EV­ERY­THING GOES

Style at Home - - Elegant Insdustrial - TEXT BETHANY LYTTLE | PHOTOGRAPHY MICHAEL GRAYDON | STYLING STACY BEGG

P “as­sion, not plan­ning, is what makes a space spe­cial,” says Jamie Met­rick ( pic­tured op­po­site). As the gen­eral man­ager of his fam­ily’s home furn ish­ings busi­ness, Elte, he should know. Since child­hood, Jamie has been sur­rounded by some of Canada’s most el­e­gantly de­signed pieces. “If I see a chair or a lamp I adore, I bring it home,” he says. “I don’t worry about scale or colour or style. There’s al­ways a way to make the ob­jects I love work to­gether.”

Jamie is clearly onto some­thing. The loft-style condo he lived in for five years, which is now home to his brother, An­drew, is the epit­ome of in­dus­trial com­fort. Sit­u­ated in the up­per An­nex area of Toronto, the twobed­room unit is ca­sual and moody, some­thing Jamie at­tributes to his many rugs. “I am ob­sessed,” he ad­mits. He has such a love for his col­lec­tion that he even chose to hang rugs on his walls – to him, they’re works of art.

“Mak­ing a home is about gath­er­ing beauty – how­ever you do that. I work from the heart,” he says. In Jamie’s case, his rug col­lec­tion is what ac­counts for the tex­ture and so­phis­ti­ca­tion in the space. “I am fas­ci­nated by the end­less vari­a­tion in their dyes, mo­tifs and tex­tures. But I chose them be­cause I adore them, not be­cause they ful­fill a de­sign cat­e­gory.”

Jamie def­i­nitely isn’t one to get caught up in the typ­i­cal rules of de­sign. “I think the sub­con­scious mind no­tices quirky dif­fer­ences and still man­ages to clus­ter ob­jects that make sense to­gether,” he says. So, even though a hand­made foos­ball table from Viet­nam and a cus­tom bar cart crafted in In­dia don’t ap­pear to have any­thing in com­mon, they can pair beau­ti­fully in the right con­text. “If I’d cho­sen only pieces that match, one of those two things would have been elim­i­nated,” says Jamie.

The 1,300-square-foot condo has a 15-foot-high ceil­ing with floor-to-ceil­ing win­dows, and life here has al­ways been about ca­sual en­ter­tain­ing and fam­ily gath­er­ings. “I don’t cook, so I didn’t in­vest en­ergy or money in an elab­o­rate kitchen. In­stead, I put in a crowd-friendly bar,” says Jamie. “My typ­i­cal week­end is spent hav­ing friends over for small bites and drinks be­fore we head out to a restau­rant.”

And not just any restau­rant. Jamie likes places with a dis­tinct aes­thetic: “To me, a restau­rant’s decor is as im­por­tant as the food. I go to restau­rants the way peo­ple go to the the­atre or a sports event. I want the ex­cite­ment and the spec­ta­cle, not just the food. I love to sit at the bar, or­der a meal and watch the evening un­fold.”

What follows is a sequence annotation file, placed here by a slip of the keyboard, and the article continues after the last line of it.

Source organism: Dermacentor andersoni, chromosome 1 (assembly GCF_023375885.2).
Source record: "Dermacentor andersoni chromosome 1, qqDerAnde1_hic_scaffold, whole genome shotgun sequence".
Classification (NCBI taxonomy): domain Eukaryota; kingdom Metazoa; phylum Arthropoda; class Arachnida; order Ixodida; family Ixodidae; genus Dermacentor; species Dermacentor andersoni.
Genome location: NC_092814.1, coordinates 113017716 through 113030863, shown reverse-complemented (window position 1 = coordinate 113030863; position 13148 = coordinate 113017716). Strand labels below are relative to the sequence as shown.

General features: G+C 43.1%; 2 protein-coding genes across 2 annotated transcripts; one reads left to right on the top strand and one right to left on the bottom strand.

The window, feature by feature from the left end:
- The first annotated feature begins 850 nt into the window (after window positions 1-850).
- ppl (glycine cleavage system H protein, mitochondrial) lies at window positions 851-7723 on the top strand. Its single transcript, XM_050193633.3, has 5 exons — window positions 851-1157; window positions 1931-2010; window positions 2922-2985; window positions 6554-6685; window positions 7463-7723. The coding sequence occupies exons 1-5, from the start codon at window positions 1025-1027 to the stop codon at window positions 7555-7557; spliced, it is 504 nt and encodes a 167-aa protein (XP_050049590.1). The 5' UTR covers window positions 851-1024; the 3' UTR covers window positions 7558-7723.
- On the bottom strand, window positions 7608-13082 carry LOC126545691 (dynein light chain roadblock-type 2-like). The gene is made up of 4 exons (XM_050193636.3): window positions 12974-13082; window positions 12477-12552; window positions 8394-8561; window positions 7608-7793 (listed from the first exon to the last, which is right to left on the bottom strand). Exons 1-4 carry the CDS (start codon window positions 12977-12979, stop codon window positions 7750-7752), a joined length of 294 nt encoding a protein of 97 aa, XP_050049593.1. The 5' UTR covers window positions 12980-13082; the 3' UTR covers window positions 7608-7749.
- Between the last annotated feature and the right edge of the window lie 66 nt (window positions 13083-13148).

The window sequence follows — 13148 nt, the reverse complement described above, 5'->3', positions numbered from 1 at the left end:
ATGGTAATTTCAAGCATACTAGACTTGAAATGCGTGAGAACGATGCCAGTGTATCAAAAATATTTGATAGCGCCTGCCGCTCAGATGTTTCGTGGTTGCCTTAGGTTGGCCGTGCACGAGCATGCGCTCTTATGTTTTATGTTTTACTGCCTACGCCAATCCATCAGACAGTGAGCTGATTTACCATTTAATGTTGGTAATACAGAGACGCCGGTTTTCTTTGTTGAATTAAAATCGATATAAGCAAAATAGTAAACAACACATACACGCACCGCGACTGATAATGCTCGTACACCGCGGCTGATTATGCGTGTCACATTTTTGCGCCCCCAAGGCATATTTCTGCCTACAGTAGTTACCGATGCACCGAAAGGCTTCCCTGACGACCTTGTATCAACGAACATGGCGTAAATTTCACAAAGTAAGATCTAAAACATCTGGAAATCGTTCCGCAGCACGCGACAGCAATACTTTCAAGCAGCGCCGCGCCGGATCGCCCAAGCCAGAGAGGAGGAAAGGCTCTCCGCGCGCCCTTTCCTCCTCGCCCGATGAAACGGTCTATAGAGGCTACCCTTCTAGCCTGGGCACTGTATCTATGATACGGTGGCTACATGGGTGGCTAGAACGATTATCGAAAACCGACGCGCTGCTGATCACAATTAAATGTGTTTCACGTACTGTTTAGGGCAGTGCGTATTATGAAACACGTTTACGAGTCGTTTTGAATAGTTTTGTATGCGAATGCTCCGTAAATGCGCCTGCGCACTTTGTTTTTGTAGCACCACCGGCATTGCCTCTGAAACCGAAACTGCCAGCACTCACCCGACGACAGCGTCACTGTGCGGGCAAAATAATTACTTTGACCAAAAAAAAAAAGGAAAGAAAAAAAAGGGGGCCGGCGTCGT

In many re­spects, his condo echoes this sen­si­bil­ity. While many of the ob­jects are dra­matic, the over­all feel­ing is wel­com­ing and laid-back. Jamie at­tributes this to lay­er­ing. Woods, me­tals, leathers and tex­tiles ap­pear in freestyle com­bi­na­tions – some­thing that makes the rooms look col­lected, not con­trived. “I give the ob­jects I’m most pas­sion­ate about cen­tre stage,” he says, re­fer­ring again to the rugs he’s dis­played promi­nently on the walls of his liv­ing room, bed­room and guest room. “But if I was a surfer, for ex­am­ple, there’d be surf­boards hang­ing on my walls.”

Some­times dec­o­rat­ing with no plan in mind turns out to be the best plan of all.

Huge win­dows and a high ceil­ing with ex­posed duct­work give the condo a spa­cious gallery vibe. To cre­ate an in­ti­mate yet dy­namic seat­ing area in the open space, tra­di­tional pieces – such as the tufted leather sofa – were ar­ranged with more modern el­e­ments, like cowhide-cov­ered sidechairs. SOFA, SIDECHAIRS, RUGS, Elte.

RIGHT Home­owner Jamie Met­rick loves restau­rants – for both the food and the in­te­ri­ors. “Some peo­ple go to the the­atre. I fre­quent restau­rants,” he says. In his kitchen, which has only min­i­mal cab­i­netry, the em­pha­sis is on the bar area. The in­dus­trial look of the stools of­fers a ca­sual con­trast to the more pol­ished sur­face of the serv­ing area. The over­sized clock and faucet add sub­tle eclec­ti­cism. BE­LOW, LEFT & RIGHT From the in­fin­ity sculp­ture to the tray that reads “Rooms for Rent,” the ob­jets adorn­ing Jamie’s cof­fee table are cu­ri­ous and eye-catch­ing. SCULP­TURE, Elte Mar­ket.

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